Column 99: Local Heroes; Brimstone Howl to sign to Alive Records; Anathallo tonight…

Category: Blog — @ 1:41 pm November 2, 2006

Another CD reviews column, and one of the last (you’ll see why below). The advent of CD reviews at The Reader will actually mean that I’ll be reviewing even more CDs here in Lazy-i in the future. The Shelter Belt CD was the biggest surprise, and will probably end up on a lot of “best of” lists if they can get it in front of the critics by the end of the year.

Column 99: Local Heroes
These four Omaha releases are keepers.
If the folks at The Reader are telling the truth, this will be the last time that this column will be dedicated to album reviews, as plans call for reintroducing a page of CD reviews sometime in the very near future (Hooray!). What better send-off then to review four just-released local albums, all of which deserve your hard-earned rubles.

Bright Eyes, Noise Floor (Rarities: 1998-2005) (Saddle Creek Records) — This compilation of junk drawer b-sides, limited-pressing EPs, unreleased tracks and other obscura is worth it (to me, anyway) if only for rereleasing “Drunk Kid Catholic” — a song that reminds me of my favorite live BE moment from spring of 2001 when Conor and crew opened for Low at Knickerbocker’s. Originally released as a UK single, I’ve only found this track as an illegal download. Now I’m legit. Add to that the inclusion of his Britt Daniel collaboration “Spent on Rainy Days” from the split EP Home, which, before it was reissued by Post Parlo, was going for a pretty penny on e-Bay, along with just about every other out-of-print Bright Eyes rarity. Thematically, all this old stuff (though, thankfully, nothing released before ’99) dwells heavily on drinking and women and the pain that comes with both. In the end, the rocking tracks out-gun the teary acoustic numbers (but isn’t that always the way?). So yeah, it’s a no-brainer for Bright Eyes fans, but taken as a whole, the collection stands up with the best of his stuff. Now when is Saddle Creek going to rerelease that Water cassette?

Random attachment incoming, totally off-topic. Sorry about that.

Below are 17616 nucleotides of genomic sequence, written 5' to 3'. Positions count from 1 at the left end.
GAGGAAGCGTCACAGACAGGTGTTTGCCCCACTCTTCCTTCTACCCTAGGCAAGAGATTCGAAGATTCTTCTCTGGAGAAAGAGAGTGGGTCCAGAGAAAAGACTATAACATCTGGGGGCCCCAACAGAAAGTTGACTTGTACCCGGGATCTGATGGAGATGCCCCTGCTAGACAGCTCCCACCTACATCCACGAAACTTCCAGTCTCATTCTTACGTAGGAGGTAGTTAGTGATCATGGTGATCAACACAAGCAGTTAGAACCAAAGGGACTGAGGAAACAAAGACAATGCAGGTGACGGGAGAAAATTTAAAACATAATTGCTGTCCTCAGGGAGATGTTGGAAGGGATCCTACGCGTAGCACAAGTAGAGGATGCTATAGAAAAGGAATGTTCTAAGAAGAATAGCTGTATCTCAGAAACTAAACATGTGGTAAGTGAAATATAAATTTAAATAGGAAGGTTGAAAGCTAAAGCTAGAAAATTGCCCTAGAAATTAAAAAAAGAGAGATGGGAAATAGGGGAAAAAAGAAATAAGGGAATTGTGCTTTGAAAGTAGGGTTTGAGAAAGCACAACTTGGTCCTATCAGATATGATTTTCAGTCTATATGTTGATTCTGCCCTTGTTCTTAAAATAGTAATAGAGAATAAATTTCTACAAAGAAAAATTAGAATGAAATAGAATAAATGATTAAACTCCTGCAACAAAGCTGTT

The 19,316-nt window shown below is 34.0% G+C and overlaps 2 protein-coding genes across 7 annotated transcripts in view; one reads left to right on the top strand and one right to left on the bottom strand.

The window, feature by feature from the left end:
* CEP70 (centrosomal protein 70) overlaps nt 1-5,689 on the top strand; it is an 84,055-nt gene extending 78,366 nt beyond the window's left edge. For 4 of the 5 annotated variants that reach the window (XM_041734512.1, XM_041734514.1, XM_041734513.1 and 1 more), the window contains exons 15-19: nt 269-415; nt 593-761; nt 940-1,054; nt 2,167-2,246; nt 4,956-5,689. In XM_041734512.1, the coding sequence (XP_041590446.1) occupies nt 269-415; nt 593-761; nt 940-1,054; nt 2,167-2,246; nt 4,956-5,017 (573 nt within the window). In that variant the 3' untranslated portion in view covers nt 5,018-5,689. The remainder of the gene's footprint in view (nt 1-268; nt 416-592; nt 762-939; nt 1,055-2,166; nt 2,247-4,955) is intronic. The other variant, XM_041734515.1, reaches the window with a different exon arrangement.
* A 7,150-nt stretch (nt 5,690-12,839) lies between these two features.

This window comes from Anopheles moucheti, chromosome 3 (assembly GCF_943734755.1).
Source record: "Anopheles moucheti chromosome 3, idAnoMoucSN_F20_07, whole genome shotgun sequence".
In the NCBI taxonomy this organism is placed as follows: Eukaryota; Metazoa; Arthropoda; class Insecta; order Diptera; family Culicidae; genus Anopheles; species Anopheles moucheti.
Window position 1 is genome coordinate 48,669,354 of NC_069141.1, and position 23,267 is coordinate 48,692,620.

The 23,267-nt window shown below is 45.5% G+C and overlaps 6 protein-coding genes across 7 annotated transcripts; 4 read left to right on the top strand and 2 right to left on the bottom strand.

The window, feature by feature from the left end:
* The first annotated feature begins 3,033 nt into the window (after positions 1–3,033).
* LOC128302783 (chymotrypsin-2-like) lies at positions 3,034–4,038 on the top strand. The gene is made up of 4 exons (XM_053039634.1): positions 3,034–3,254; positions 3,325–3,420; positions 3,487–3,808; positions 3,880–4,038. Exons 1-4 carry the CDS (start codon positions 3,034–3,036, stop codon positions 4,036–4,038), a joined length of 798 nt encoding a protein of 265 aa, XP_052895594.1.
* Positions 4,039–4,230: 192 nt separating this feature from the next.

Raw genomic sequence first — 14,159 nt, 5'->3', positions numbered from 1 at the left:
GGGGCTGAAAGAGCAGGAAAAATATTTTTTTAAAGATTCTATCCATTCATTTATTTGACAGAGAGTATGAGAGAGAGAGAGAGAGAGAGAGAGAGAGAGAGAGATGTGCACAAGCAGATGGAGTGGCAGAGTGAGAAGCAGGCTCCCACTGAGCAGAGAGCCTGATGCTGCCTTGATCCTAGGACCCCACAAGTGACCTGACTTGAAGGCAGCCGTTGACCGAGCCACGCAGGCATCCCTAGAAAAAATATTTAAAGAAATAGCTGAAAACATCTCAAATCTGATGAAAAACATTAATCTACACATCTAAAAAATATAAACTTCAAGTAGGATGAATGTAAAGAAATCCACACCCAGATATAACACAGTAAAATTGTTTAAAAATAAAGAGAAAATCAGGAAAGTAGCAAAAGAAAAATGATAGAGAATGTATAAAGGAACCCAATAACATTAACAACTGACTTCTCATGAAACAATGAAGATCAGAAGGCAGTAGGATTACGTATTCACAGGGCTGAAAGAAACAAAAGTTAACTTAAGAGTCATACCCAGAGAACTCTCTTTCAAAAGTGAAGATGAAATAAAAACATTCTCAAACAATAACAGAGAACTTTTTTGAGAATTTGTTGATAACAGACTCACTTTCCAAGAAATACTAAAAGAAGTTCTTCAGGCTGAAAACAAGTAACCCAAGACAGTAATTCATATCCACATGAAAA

Simon Joyner and The Fallen Men, Skeleton Blues (Jagjaguwar) — Forget all that talk about his wonky voice and his brilliant lyrics, first and foremost, this is a band album. Standing alongside The Fallen Men, Joyner has finally released his inner-rock star, emerging cautious and slightly broken in a cloak originally tailored for the likes of Dylan. In fact, in a lot of ways this one reminds me of Dylan’s last couple of albums, cluttered and dense with musicians allowed to do their thing while their master tells tales of dark nights and loneliness. Easily the most tuneful collection Joyner’s ever released, the best moments come when the band’s allowed to stretch out, like on opening track “Open Window Blues” with its rolling bass that recalls The Doors, and the gorgeous string-laden “The Only Living Boy in Omaha,” wherein Joyner sings “Jimmy says there’s no God in the sky holding him for ransom,” in a way that instantly recalls Lou Reed. It’s not all roses. Just to remind us where he came from, Joyner ditches the band for the 10-minute closer “My Side of the Blues,” which is a struggle no matter how you slice it. Should have kept the band in the room, Simon. Maybe you should from now on.